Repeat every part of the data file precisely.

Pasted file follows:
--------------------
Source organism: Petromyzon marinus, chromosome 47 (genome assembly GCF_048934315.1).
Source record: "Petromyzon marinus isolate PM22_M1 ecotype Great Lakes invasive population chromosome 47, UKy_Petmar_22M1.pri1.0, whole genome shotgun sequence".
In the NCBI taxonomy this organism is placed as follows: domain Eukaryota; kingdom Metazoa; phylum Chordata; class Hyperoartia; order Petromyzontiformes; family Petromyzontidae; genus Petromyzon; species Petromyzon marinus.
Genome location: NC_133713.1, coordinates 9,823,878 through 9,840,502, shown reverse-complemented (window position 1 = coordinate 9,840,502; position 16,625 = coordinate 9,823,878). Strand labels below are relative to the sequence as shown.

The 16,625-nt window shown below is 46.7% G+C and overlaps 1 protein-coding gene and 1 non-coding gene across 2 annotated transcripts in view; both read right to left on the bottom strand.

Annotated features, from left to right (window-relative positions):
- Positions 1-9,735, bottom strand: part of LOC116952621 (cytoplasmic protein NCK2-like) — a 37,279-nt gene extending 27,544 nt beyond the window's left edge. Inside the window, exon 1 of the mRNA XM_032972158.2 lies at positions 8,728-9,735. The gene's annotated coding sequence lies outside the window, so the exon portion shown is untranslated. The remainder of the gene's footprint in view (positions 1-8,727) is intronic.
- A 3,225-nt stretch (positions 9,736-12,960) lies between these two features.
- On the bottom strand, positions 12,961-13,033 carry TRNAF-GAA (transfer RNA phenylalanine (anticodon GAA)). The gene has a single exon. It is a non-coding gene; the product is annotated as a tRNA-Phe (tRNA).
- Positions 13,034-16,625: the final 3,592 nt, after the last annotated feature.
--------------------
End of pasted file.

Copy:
Source organism: Petromyzon marinus, chromosome 47 (genome assembly GCF_048934315.1).
Source record: "Petromyzon marinus isolate PM22_M1 ecotype Great Lakes invasive population chromosome 47, UKy_Petmar_22M1.pri1.0, whole genome shotgun sequence".
In the NCBI taxonomy this organism is placed as follows: domain Eukaryota; kingdom Metazoa; phylum Chordata; class Hyperoartia; order Petromyzontiformes; family Petromyzontidae; genus Petromyzon; species Petromyzon marinus.
Genome location: NC_133713.1, coordinates 9,823,878 through 9,840,502, shown reverse-complemented (window position 1 = coordinate 9,840,502; position 16,625 = coordinate 9,823,878). Strand labels below are relative to the sequence as shown.

The 16,625-nt window shown below is 46.7% G+C and overlaps 1 protein-coding gene and 1 non-coding gene across 2 annotated transcripts in view; both read right to left on the bottom strand.

Annotated features, from left to right (window-relative positions):
- Positions 1-9,735, bottom strand: part of LOC116952621 (cytoplasmic protein NCK2-like) — a 37,279-nt gene extending 27,544 nt beyond the window's left edge. Inside the window, exon 1 of the mRNA XM_032972158.2 lies at positions 8,728-9,735. The gene's annotated coding sequence lies outside the window, so the exon portion shown is untranslated. The remainder of the gene's footprint in view (positions 1-8,727) is intronic.
- A 3,225-nt stretch (positions 9,736-12,960) lies between these two features.
- On the bottom strand, positions 12,961-13,033 carry TRNAF-GAA (transfer RNA phenylalanine (anticodon GAA)). The gene has a single exon. It is a non-coding gene; the product is annotated as a tRNA-Phe (tRNA).
- Positions 13,034-16,625: the final 3,592 nt, after the last annotated feature.